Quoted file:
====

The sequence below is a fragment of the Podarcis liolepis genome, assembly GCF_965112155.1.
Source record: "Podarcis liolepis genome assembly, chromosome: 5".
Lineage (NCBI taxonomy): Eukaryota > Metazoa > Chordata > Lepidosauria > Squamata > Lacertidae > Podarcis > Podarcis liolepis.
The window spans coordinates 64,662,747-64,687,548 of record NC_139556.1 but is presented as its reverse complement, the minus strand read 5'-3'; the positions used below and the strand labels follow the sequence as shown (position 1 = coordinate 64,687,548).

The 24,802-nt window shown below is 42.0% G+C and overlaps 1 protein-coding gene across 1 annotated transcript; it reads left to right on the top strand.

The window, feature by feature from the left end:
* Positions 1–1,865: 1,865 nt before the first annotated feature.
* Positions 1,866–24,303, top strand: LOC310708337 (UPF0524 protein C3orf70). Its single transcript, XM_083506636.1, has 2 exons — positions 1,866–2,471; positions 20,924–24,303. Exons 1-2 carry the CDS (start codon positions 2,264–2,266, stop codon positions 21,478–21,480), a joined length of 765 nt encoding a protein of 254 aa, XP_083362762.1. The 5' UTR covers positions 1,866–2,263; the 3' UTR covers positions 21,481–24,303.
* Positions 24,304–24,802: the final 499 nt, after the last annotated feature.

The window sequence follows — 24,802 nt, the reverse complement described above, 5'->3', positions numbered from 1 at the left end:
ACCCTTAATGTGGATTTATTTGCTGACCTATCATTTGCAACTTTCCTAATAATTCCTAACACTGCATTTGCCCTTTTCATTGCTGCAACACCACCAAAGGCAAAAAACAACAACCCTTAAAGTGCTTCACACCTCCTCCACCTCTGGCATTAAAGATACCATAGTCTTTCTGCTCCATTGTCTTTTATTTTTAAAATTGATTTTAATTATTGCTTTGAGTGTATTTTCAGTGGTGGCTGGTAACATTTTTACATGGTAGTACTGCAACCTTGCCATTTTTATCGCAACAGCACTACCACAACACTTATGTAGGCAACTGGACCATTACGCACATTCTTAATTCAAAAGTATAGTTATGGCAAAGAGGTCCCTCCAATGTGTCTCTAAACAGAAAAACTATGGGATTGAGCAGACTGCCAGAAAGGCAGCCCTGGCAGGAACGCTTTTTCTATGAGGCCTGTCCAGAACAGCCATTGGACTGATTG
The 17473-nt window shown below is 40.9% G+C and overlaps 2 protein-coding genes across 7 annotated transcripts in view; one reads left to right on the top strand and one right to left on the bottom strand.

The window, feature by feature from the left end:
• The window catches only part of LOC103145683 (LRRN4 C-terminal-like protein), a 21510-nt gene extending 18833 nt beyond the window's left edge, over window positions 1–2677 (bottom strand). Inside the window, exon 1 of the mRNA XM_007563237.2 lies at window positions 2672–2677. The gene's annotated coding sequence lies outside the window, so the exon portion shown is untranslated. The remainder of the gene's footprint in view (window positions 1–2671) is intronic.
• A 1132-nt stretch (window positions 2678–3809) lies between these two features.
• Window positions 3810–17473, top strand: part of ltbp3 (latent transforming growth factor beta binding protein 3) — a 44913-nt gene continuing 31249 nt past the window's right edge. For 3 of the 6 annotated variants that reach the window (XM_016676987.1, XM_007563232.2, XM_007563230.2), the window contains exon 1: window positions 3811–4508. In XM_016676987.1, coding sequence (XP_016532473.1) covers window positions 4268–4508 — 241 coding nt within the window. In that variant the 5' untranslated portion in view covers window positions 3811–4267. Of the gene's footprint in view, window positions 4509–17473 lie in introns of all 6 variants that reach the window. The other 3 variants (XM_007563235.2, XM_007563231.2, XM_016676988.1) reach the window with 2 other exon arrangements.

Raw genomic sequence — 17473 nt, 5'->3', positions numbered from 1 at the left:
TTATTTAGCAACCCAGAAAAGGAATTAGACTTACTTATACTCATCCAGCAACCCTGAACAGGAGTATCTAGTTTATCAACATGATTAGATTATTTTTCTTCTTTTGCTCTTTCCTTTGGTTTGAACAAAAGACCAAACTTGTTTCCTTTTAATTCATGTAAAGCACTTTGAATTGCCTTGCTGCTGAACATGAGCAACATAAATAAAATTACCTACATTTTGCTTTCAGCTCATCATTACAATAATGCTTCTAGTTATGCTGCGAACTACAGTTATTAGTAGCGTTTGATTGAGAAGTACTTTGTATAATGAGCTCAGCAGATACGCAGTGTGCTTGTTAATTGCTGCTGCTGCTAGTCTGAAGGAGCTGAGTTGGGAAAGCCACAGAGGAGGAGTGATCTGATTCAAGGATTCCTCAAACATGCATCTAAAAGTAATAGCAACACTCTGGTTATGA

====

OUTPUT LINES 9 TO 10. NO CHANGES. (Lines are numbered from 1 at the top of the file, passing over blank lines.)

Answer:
* Positions 24,304–24,802: the final 499 nt, after the last annotated feature.

The window sequence follows — 24,802 nt, the reverse complement described above, 5'->3', positions numbered from 1 at the left end: